There were also long and quarrelsome disputes between Jansen and others involving the boundaries of Gravesend and New Utrecht.

Anthony must have converted to, or at least followed, Christian beliefs; for in a document dated April 1660, Jansen, Jan Emans [his eventual son-in-law], Nicholas Stillwell, and others complained that "the town had a licentious mode of living, and that desecration of the Sabbath and confusion of religious opinion prevailed. As a result, many had grown cold in the practice of Christian virtues." They requested that a pastor be sent to them. [A descendant of Anthony Jansen later sold a beautiful copy of the "Koran"[in Arabic], which was supposed to have belonged to the immigrant.]

Grietje died in 1666 and Anthony remarried in 1670 to Metje Gravenraet. All four of Anthony's daughters were by Grietje.

In May 1674 Anthony was charged with harboring a Quaker and fined 600 beaver pelts. His second wife claimed that she had let the Quaker stay overnight believing that the local authorities had granted permission. The fine was reduced to one pelt.

Anthony's brother Abraham is mentioned in 1643. He, brother Phillip Jansen, and Jan Jansen were partners in the privateer vessel, "Seven Stars" which landed at Jansen's Long Island farm. According to witnesses, the crew took 200 pumpkins. Abraham and Philip declared that there was only a small lot of pumpkins, cabbage and fowl.

Abraham fathered a child by a Negress and left them property, although he never married the child's mother. Abraham died in April 1659 at the home of Catalyntje Rapaljie, wife of Joris. Abraham van Salee was referred to as "Turk" and as "alias the mulatto" in 1658 when he was charged with not contributing to the support of Reverend Polhemus. He claimed to not understand Dutch.

Abraham, Philip and Jan Jansen were part owners in the privateer, "La Garce" in 1643-44. A Jan Jansen Van Ryn owned lot # 27 in Gravesend and Anthony owned lot # 29. In 1659, Jan Jansen purchased lots # 9 and # 10 for his son, Abraham and in February 1660, bought lot # 18 for his brother, Cornelius.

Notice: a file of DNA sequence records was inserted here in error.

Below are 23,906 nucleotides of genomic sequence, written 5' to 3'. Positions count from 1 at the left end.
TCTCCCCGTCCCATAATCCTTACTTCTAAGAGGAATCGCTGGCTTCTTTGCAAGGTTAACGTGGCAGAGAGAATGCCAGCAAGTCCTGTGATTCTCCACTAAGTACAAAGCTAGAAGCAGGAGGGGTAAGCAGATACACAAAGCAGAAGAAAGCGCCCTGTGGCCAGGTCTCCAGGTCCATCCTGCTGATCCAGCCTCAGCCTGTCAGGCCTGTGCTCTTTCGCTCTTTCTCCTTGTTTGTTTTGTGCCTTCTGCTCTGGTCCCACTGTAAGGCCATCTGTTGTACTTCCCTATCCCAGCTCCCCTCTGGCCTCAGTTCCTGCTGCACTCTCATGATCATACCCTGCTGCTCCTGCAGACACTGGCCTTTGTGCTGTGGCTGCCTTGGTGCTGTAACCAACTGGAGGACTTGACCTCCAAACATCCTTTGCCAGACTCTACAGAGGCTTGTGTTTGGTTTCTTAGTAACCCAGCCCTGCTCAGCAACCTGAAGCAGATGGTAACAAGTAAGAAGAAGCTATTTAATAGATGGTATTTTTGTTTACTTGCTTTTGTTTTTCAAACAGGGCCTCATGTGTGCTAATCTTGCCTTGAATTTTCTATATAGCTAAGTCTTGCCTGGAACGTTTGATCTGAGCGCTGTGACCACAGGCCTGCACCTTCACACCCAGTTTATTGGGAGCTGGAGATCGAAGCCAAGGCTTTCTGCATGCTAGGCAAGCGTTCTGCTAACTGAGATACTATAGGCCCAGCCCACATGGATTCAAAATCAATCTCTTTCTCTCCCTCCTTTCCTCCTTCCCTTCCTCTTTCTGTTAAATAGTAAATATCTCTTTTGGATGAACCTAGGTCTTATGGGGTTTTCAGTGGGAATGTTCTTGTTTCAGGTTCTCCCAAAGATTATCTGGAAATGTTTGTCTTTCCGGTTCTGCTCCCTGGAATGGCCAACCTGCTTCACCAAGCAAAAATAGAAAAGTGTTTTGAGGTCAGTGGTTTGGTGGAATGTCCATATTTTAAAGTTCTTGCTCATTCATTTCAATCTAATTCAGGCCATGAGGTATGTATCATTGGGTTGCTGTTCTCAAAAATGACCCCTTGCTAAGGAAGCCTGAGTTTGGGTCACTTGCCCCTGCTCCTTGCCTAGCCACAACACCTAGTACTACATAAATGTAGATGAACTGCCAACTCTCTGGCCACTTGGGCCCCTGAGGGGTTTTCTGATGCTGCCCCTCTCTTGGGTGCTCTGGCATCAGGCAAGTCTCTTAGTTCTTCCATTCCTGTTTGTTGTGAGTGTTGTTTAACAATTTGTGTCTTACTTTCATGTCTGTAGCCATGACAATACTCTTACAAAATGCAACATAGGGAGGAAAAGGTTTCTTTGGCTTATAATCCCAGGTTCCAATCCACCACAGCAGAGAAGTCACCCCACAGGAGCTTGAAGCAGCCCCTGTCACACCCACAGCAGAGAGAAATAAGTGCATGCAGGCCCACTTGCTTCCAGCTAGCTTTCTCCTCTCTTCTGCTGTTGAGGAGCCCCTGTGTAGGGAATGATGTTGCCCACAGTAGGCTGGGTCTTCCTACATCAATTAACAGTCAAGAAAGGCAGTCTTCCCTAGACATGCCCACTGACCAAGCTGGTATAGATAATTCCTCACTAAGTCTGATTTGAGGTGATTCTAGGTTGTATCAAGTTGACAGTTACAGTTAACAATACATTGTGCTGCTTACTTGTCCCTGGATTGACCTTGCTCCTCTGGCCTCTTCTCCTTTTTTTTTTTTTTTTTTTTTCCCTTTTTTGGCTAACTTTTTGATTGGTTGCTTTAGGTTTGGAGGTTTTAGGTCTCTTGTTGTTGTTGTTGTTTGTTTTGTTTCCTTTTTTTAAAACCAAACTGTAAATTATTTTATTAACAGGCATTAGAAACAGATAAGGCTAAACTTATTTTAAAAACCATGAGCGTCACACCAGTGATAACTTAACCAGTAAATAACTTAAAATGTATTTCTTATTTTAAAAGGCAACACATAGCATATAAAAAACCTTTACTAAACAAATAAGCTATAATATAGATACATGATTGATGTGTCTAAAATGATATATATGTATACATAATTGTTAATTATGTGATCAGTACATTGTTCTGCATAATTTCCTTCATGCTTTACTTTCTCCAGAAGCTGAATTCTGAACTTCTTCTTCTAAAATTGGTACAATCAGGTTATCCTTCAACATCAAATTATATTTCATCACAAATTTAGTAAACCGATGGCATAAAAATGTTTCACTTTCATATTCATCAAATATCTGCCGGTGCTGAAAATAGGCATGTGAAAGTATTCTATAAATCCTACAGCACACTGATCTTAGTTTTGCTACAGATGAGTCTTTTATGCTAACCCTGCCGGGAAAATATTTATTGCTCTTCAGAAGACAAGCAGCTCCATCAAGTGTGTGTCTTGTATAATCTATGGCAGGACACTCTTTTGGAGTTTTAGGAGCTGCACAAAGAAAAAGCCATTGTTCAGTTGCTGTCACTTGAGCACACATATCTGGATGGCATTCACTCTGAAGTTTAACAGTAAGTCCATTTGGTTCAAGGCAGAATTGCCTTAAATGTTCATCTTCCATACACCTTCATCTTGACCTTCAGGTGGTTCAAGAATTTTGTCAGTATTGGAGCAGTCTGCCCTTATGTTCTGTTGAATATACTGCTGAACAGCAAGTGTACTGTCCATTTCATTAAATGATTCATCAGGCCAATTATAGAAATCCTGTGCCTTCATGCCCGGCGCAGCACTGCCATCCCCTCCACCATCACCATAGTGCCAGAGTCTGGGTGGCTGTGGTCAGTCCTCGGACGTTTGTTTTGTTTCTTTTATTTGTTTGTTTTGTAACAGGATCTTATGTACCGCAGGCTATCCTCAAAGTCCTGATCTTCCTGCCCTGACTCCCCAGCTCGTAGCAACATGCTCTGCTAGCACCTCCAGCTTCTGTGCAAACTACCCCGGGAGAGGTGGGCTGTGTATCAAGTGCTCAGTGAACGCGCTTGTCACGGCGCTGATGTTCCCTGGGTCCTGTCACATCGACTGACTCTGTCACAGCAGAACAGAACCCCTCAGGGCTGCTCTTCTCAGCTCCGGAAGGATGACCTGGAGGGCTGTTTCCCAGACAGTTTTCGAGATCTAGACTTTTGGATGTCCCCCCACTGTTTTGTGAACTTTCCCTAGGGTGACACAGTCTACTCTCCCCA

Anthony died sometime during 1676. His widow had produced an inventory and prenuptial agreement [stating that the "longer lived" was to retain full possession of the estate]. On 26 September of that year, Anthony's daughters and their husbands petitioned for their share of the estate and claimed the inventory to be incorrect. Apparently the petition was disallowed, as widow Maetje was granted letters of administration by Governor Andros on 25 March 1677.

The "life and legend" of Anthony Jansen van Salee had come to an end.

Sarah Jansen, third daughter of Anthony and Grietje, married Jan Emans. He was
likely the son of John Eman, a London goldsmith who arrived at James City, Virginia aboard the Bonny Bess on 24 September 1624. Eman was a notary public in York Co., Virginia in 1645. Young John was probably born about 1625 in James City.

It would appear that Jan Emans migrated to New Netherland with Lt. Nicholas Stillwell, possibly as one of his soldiers. Stillwell and Emans appear to have been close acquaintances. Stillwell arrived on Manhattan Island in 1639, but returned to Virginia where he was conscripted to fight Indians on 3 December 1644. Lt. Stillwell and some of his soldiers went to New Netherland afterwards. Emans may well have been among those soldiers. Stillwell was a noted citizen of Manhattan, Gravesend and Staten Island.

Jan Emans was one of the 39 petitioners for a grant of land for the village of Gravesend on Long Island, which was granted by patent 19 December 1645. Gravesend was recorded as a town in 1688. Emans was listed as a freeholder in 1656. On 12 April 1660, along with his brother-in-law, J. Kim, he signed an application for the appointment of clergymen for villages in Kings Co. Emans was a juror in 1677, a constable in 1678, Deputy Mayor of Gravesend in 1679, and clerk of courts from 1698-1702. In 1696 he was witness to a document and signed his name as "John Eman, Sr." John Emans, Sr. was listed on the 1698 Census roll as being of English extraction. According to the family genealogy, Jan Emans was a master cooper.

Jan Emans was married twice. The first, about 1660, was to Sarah Jansen. At least five and most likely seven children were born to Jan and Sarah: John, Jr., Andries, Abraham, Jacobus, Sarah, and probably Anthony and Hendrick.* [The latter two would have died prior to 1699.] Jan married for the second time about 1680 to a young woman named Engeltie. They had a daughter, Cornelia.

Jan's will was dated 7 August 1714 and proved 11 October 1715. This would probably place his death sometime in September of 1715.